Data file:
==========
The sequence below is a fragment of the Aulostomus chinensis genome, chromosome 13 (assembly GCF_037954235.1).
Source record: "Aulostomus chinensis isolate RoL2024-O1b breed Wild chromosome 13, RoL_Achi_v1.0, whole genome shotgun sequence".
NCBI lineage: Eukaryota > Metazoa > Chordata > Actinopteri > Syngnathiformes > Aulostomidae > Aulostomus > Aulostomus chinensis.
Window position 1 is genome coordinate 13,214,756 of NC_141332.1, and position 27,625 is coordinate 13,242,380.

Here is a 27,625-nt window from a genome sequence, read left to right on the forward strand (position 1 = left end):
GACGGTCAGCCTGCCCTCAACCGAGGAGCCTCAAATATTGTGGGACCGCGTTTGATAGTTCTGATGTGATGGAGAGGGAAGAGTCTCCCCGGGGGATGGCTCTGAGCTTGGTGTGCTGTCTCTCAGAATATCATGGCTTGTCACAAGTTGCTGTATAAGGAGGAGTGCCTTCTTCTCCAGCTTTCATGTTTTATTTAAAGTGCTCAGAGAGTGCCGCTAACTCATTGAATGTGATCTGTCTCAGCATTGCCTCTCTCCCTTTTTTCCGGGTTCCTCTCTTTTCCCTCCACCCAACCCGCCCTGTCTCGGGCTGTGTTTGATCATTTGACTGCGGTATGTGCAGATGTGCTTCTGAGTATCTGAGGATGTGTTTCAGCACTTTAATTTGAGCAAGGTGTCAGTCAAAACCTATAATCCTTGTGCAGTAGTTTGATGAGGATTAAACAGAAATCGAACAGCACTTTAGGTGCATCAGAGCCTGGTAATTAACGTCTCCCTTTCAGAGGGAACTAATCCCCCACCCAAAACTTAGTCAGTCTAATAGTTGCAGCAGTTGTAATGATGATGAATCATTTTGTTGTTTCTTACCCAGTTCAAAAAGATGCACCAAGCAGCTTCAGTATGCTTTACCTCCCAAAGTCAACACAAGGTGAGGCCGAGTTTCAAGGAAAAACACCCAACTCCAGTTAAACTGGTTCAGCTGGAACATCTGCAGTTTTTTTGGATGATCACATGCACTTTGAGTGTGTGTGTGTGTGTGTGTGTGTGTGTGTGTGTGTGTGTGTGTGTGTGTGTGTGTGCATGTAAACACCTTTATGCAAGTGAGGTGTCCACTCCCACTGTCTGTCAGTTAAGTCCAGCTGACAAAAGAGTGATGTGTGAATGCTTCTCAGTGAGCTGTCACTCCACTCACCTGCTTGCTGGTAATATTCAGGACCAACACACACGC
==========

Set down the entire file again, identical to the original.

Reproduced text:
The sequence below is a fragment of the Aulostomus chinensis genome, chromosome 13 (assembly GCF_037954235.1).
Source record: "Aulostomus chinensis isolate RoL2024-O1b breed Wild chromosome 13, RoL_Achi_v1.0, whole genome shotgun sequence".
NCBI lineage: Eukaryota > Metazoa > Chordata > Actinopteri > Syngnathiformes > Aulostomidae > Aulostomus > Aulostomus chinensis.
Window position 1 is genome coordinate 13,214,756 of NC_141332.1, and position 27,625 is coordinate 13,242,380.

Here is a 27,625-nt window from a genome sequence, read left to right on the forward strand (position 1 = left end):
GACGGTCAGCCTGCCCTCAACCGAGGAGCCTCAAATATTGTGGGACCGCGTTTGATAGTTCTGATGTGATGGAGAGGGAAGAGTCTCCCCGGGGGATGGCTCTGAGCTTGGTGTGCTGTCTCTCAGAATATCATGGCTTGTCACAAGTTGCTGTATAAGGAGGAGTGCCTTCTTCTCCAGCTTTCATGTTTTATTTAAAGTGCTCAGAGAGTGCCGCTAACTCATTGAATGTGATCTGTCTCAGCATTGCCTCTCTCCCTTTTTTCCGGGTTCCTCTCTTTTCCCTCCACCCAACCCGCCCTGTCTCGGGCTGTGTTTGATCATTTGACTGCGGTATGTGCAGATGTGCTTCTGAGTATCTGAGGATGTGTTTCAGCACTTTAATTTGAGCAAGGTGTCAGTCAAAACCTATAATCCTTGTGCAGTAGTTTGATGAGGATTAAACAGAAATCGAACAGCACTTTAGGTGCATCAGAGCCTGGTAATTAACGTCTCCCTTTCAGAGGGAACTAATCCCCCACCCAAAACTTAGTCAGTCTAATAGTTGCAGCAGTTGTAATGATGATGAATCATTTTGTTGTTTCTTACCCAGTTCAAAAAGATGCACCAAGCAGCTTCAGTATGCTTTACCTCCCAAAGTCAACACAAGGTGAGGCCGAGTTTCAAGGAAAAACACCCAACTCCAGTTAAACTGGTTCAGCTGGAACATCTGCAGTTTTTTTGGATGATCACATGCACTTTGAGTGTGTGTGTGTGTGTGTGTGTGTGTGTGTGTGTGTGTGTGTGTGTGTGTGTGTGTGCATGTAAACACCTTTATGCAAGTGAGGTGTCCACTCCCACTGTCTGTCAGTTAAGTCCAGCTGACAAAAGAGTGATGTGTGAATGCTTCTCAGTGAGCTGTCACTCCACTCACCTGCTTGCTGGTAATATTCAGGACCAACACACACGC